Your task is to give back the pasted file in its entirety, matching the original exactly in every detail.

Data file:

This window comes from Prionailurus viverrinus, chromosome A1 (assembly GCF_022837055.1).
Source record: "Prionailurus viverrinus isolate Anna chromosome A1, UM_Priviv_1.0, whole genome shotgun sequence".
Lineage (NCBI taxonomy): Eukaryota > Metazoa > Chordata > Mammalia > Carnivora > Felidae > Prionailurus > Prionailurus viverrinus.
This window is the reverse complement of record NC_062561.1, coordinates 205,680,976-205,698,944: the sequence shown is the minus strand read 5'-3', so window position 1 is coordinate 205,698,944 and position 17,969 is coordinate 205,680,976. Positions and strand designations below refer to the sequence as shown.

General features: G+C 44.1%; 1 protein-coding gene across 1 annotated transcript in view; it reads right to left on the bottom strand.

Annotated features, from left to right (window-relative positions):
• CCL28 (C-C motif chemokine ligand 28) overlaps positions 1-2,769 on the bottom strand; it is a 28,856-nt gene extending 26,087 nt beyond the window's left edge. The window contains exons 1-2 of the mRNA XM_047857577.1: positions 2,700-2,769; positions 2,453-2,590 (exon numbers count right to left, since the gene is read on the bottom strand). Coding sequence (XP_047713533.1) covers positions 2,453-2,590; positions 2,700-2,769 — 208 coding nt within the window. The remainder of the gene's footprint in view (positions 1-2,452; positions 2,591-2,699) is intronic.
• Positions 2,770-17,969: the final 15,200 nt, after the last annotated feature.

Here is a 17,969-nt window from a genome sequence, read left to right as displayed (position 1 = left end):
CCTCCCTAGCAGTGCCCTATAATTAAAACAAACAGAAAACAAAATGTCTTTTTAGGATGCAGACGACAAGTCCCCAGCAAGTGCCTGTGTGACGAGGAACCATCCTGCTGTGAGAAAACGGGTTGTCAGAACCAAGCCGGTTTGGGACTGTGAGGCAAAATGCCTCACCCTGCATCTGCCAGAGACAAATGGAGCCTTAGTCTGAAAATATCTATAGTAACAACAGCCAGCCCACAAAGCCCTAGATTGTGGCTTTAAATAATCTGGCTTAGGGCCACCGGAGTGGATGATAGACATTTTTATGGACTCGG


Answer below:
This window comes from Prionailurus viverrinus, chromosome A1 (assembly GCF_022837055.1).
Source record: "Prionailurus viverrinus isolate Anna chromosome A1, UM_Priviv_1.0, whole genome shotgun sequence".
Lineage (NCBI taxonomy): Eukaryota > Metazoa > Chordata > Mammalia > Carnivora > Felidae > Prionailurus > Prionailurus viverrinus.
This window is the reverse complement of record NC_062561.1, coordinates 205,680,976-205,698,944: the sequence shown is the minus strand read 5'-3', so window position 1 is coordinate 205,698,944 and position 17,969 is coordinate 205,680,976. Positions and strand designations below refer to the sequence as shown.

General features: G+C 44.1%; 1 protein-coding gene across 1 annotated transcript in view; it reads right to left on the bottom strand.

Annotated features, from left to right (window-relative positions):
• CCL28 (C-C motif chemokine ligand 28) overlaps positions 1-2,769 on the bottom strand; it is a 28,856-nt gene extending 26,087 nt beyond the window's left edge. The window contains exons 1-2 of the mRNA XM_047857577.1: positions 2,700-2,769; positions 2,453-2,590 (exon numbers count right to left, since the gene is read on the bottom strand). Coding sequence (XP_047713533.1) covers positions 2,453-2,590; positions 2,700-2,769 — 208 coding nt within the window. The remainder of the gene's footprint in view (positions 1-2,452; positions 2,591-2,699) is intronic.
• Positions 2,770-17,969: the final 15,200 nt, after the last annotated feature.

Here is a 17,969-nt window from a genome sequence, read left to right as displayed (position 1 = left end):
CCTCCCTAGCAGTGCCCTATAATTAAAACAAACAGAAAACAAAATGTCTTTTTAGGATGCAGACGACAAGTCCCCAGCAAGTGCCTGTGTGACGAGGAACCATCCTGCTGTGAGAAAACGGGTTGTCAGAACCAAGCCGGTTTGGGACTGTGAGGCAAAATGCCTCACCCTGCATCTGCCAGAGACAAATGGAGCCTTAGTCTGAAAATATCTATAGTAACAACAGCCAGCCCACAAAGCCCTAGATTGTGGCTTTAAATAATCTGGCTTAGGGCCACCGGAGTGGATGATAGACATTTTTATGGACTCGG